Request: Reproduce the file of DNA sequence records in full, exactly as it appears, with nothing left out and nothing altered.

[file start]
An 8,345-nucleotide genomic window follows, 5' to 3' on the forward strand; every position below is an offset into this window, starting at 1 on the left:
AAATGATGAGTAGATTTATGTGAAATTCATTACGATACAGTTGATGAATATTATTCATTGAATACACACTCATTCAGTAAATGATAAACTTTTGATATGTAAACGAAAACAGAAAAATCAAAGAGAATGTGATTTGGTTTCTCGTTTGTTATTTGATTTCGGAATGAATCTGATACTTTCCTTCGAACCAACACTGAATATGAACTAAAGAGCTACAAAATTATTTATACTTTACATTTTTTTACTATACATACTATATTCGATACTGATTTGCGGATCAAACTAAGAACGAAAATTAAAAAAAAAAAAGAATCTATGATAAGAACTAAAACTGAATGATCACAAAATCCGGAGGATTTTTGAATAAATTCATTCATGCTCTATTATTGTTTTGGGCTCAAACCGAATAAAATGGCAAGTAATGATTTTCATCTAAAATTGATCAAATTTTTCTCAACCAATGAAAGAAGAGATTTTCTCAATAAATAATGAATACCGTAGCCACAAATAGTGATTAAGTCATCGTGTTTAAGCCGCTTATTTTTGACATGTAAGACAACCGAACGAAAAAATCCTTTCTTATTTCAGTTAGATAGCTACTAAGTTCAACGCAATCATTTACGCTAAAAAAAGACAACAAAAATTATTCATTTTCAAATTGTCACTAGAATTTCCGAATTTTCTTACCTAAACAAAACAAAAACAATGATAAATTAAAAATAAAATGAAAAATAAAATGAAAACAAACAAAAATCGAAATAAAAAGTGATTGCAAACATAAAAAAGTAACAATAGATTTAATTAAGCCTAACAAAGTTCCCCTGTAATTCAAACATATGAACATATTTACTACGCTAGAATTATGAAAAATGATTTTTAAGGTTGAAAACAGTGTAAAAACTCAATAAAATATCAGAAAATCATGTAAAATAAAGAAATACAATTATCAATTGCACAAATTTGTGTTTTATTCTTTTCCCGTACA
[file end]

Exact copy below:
An 8,345-nucleotide genomic window follows, 5' to 3' on the forward strand; every position below is an offset into this window, starting at 1 on the left:
AAATGATGAGTAGATTTATGTGAAATTCATTACGATACAGTTGATGAATATTATTCATTGAATACACACTCATTCAGTAAATGATAAACTTTTGATATGTAAACGAAAACAGAAAAATCAAAGAGAATGTGATTTGGTTTCTCGTTTGTTATTTGATTTCGGAATGAATCTGATACTTTCCTTCGAACCAACACTGAATATGAACTAAAGAGCTACAAAATTATTTATACTTTACATTTTTTTACTATACATACTATATTCGATACTGATTTGCGGATCAAACTAAGAACGAAAATTAAAAAAAAAAAAGAATCTATGATAAGAACTAAAACTGAATGATCACAAAATCCGGAGGATTTTTGAATAAATTCATTCATGCTCTATTATTGTTTTGGGCTCAAACCGAATAAAATGGCAAGTAATGATTTTCATCTAAAATTGATCAAATTTTTCTCAACCAATGAAAGAAGAGATTTTCTCAATAAATAATGAATACCGTAGCCACAAATAGTGATTAAGTCATCGTGTTTAAGCCGCTTATTTTTGACATGTAAGACAACCGAACGAAAAAATCCTTTCTTATTTCAGTTAGATAGCTACTAAGTTCAACGCAATCATTTACGCTAAAAAAAGACAACAAAAATTATTCATTTTCAAATTGTCACTAGAATTTCCGAATTTTCTTACCTAAACAAAACAAAAACAATGATAAATTAAAAATAAAATGAAAAATAAAATGAAAACAAACAAAAATCGAAATAAAAAGTGATTGCAAACATAAAAAAGTAACAATAGATTTAATTAAGCCTAACAAAGTTCCCCTGTAATTCAAACATATGAACATATTTACTACGCTAGAATTATGAAAAATGATTTTTAAGGTTGAAAACAGTGTAAAAACTCAATAAAATATCAGAAAATCATGTAAAATAAAGAAATACAATTATCAATTGCACAAATTTGTGTTTTATTCTTTTCCCGTACA